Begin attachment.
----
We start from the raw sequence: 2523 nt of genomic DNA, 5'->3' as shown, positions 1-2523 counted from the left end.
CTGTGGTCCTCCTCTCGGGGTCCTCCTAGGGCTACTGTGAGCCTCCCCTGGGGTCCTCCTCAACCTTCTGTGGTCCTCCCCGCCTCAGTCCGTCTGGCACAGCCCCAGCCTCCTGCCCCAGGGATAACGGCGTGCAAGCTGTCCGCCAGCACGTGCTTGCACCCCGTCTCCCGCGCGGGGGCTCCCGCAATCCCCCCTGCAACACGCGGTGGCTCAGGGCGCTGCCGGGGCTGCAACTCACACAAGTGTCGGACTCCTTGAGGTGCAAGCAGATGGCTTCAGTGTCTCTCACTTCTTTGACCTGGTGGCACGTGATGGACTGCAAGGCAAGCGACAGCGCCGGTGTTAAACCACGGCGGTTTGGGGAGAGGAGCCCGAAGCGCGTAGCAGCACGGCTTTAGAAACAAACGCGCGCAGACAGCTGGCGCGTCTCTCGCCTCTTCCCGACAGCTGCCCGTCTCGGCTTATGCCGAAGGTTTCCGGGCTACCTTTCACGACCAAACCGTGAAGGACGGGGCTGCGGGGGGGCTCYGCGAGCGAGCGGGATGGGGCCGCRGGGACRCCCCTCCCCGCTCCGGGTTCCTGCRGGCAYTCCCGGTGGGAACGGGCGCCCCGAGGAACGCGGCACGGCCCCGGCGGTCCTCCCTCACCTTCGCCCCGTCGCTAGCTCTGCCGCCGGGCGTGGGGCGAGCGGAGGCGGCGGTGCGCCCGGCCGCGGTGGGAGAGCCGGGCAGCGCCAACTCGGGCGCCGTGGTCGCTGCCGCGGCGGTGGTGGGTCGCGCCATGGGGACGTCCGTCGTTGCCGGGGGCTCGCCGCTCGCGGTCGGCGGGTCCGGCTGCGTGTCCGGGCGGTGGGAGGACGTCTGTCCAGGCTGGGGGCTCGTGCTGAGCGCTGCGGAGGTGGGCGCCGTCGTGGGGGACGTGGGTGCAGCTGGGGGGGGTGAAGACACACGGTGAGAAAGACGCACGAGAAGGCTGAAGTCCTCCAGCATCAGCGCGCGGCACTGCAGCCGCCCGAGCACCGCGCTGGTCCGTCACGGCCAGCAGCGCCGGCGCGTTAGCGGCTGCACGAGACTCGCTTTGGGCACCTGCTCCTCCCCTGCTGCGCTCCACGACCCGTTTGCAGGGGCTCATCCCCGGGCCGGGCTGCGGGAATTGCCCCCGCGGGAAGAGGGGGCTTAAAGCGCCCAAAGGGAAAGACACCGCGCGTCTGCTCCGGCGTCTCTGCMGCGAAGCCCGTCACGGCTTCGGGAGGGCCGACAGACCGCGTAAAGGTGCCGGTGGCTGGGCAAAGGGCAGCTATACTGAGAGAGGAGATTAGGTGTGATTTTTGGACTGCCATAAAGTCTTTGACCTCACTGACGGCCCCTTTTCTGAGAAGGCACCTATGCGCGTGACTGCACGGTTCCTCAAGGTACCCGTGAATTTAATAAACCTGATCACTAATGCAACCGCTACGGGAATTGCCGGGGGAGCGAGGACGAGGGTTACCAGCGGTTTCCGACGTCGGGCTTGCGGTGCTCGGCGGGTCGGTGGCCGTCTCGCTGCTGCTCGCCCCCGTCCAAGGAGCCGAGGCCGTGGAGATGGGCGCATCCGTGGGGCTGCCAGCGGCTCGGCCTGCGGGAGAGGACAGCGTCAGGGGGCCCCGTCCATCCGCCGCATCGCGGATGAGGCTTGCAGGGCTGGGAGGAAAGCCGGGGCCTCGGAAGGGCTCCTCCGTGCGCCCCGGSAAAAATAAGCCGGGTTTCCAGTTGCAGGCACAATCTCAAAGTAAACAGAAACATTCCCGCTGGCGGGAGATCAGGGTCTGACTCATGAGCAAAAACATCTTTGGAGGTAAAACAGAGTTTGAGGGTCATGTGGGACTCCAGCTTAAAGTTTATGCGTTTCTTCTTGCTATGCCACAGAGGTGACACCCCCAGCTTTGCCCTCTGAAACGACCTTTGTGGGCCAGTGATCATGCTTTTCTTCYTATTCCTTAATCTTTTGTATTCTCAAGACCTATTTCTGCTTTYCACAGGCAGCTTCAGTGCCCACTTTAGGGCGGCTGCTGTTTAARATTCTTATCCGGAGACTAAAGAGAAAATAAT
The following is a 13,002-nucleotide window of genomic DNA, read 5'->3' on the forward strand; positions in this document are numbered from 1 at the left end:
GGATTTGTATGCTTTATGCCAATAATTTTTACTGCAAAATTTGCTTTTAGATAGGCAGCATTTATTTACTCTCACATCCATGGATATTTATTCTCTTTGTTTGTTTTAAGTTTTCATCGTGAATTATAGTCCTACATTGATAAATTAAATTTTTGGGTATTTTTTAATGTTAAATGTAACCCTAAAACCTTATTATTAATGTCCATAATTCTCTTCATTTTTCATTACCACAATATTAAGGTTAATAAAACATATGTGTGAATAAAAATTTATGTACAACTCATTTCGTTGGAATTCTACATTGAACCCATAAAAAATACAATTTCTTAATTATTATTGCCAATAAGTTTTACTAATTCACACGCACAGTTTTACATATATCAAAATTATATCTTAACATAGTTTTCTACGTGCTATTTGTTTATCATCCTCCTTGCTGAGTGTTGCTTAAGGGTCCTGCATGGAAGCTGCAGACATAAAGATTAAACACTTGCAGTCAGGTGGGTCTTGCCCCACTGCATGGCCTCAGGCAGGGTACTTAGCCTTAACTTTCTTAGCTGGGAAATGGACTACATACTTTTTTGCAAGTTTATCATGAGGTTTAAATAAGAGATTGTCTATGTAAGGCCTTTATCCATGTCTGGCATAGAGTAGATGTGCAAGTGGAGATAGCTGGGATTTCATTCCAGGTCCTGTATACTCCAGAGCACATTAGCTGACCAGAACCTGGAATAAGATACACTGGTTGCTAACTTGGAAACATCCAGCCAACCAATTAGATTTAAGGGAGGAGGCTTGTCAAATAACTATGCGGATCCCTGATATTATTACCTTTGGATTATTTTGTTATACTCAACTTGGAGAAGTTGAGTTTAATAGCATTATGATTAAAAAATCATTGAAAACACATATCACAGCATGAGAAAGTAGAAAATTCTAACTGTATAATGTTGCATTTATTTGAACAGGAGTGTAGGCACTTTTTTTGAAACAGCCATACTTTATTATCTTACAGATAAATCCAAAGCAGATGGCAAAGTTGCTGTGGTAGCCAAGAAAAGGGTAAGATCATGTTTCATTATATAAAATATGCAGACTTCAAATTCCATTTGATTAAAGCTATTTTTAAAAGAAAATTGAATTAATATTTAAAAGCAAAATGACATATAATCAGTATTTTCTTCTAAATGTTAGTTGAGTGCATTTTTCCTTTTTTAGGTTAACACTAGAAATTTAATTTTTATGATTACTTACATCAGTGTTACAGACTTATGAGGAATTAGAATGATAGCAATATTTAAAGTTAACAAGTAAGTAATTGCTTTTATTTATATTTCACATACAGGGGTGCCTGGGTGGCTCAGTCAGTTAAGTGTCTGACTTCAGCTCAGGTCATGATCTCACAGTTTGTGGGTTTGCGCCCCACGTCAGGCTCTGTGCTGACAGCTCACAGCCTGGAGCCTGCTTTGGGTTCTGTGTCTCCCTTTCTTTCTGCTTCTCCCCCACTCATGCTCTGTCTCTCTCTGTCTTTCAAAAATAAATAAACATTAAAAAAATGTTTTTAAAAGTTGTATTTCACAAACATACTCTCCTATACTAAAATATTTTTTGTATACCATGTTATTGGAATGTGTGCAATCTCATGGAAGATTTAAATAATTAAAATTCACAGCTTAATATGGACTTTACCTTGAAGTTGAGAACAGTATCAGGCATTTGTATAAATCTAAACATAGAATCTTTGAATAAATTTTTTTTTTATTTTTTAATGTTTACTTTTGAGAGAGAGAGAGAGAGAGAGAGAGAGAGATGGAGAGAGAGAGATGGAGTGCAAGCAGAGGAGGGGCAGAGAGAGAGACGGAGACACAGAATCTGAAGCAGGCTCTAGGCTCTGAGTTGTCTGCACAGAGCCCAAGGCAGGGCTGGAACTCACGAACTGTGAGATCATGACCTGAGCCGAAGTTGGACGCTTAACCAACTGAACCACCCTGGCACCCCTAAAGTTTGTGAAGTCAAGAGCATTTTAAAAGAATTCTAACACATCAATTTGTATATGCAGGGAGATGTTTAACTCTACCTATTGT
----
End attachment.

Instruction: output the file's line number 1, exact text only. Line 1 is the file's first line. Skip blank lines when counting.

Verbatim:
We start from the raw sequence: 2523 nt of genomic DNA, 5'->3' as shown, positions 1-2523 counted from the left end.